Moving up the property ladder via renovating and selling: But do I need to pay capital gains tax?

Moving up the property ladder via renovating and selling: But do I need to pay capital gains tax?
Moving up the property ladder via renovating and selling: But do I need to pay capital gains tax?

Hi Margaret,

Just a query on capital gains tax (CGT).

Our principle place of residence is currently on the market to sell, and once it does we would like to buy another property.

However the kind of property we would like to buy next as a primary residence is at this point out of our price range.

What we would like to do is climb the property ladder by doing a quick reno then selling.

Is there a required time frame for us to live in this property to be exempt from CGT?

Regards,

Grace

Margaret's answer on the next page. Please click below.

 


Hi Grace,

As long as you live in a property and do not claim another property as your principal place of residence (PPOR) during that time, then there is no set period of time in which you must live in a property in  order to avoid capital gains tax (CGT).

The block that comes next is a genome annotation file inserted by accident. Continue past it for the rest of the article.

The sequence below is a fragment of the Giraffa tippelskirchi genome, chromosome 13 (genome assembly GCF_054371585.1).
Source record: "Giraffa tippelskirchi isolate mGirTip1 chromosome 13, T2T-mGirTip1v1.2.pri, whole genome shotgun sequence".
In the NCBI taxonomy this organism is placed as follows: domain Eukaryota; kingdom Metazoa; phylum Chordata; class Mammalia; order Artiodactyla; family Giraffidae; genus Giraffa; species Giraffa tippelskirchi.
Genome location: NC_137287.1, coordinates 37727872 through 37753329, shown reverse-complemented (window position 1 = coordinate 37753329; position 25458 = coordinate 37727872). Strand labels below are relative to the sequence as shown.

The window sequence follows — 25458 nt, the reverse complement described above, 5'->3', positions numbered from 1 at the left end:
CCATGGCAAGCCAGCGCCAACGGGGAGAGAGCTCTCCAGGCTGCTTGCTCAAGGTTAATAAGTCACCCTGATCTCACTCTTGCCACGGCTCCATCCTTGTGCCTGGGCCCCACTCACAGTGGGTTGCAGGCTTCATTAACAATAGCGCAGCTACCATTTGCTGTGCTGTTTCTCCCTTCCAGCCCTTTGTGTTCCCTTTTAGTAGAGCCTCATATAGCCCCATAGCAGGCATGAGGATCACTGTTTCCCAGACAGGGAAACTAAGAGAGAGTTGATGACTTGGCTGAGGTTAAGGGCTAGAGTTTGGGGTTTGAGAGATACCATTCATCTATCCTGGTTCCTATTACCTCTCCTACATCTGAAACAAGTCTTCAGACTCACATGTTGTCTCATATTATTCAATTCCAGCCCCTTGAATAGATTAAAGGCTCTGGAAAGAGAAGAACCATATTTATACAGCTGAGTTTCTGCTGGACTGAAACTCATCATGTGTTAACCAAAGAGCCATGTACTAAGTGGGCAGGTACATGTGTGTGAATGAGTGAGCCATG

The CGT exemption applies to any residential property in which we live and claim the principal place of residence upon. The requirements to claim this exemption are that you live in the property and it is your primary place of residence, and that you have no other primary place of residence.

If you kept buying properties, lived in them and did a renovation, and then sold them quickly, doing it again and again in short periods of time, you may place yourself in the situation where the tax office would consider that you are in fact in the business of property renovation and may disallow the exemption. Under such circumstances it is more likely that they would also see the gains you made as income and tax you accordingly, rather than apply capital gains tax.

If you are genuinely moving in in order to climb the property ladder for your personal circumstances only, rather than looking to make more and more profit from renovations and using the PPOR exemption rule simply to avoid tax, then it won't matter how long you live there, the exemption should apply.

Kind regards, 

Margaret

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Margaret Lomas

Margaret Lomas

Margaret Lomas is a best-selling author and writes and hosts the popular Property Success With Margaret Lomas and Your Money, Your Call, both on Sky News. She is the founder of Destiny.

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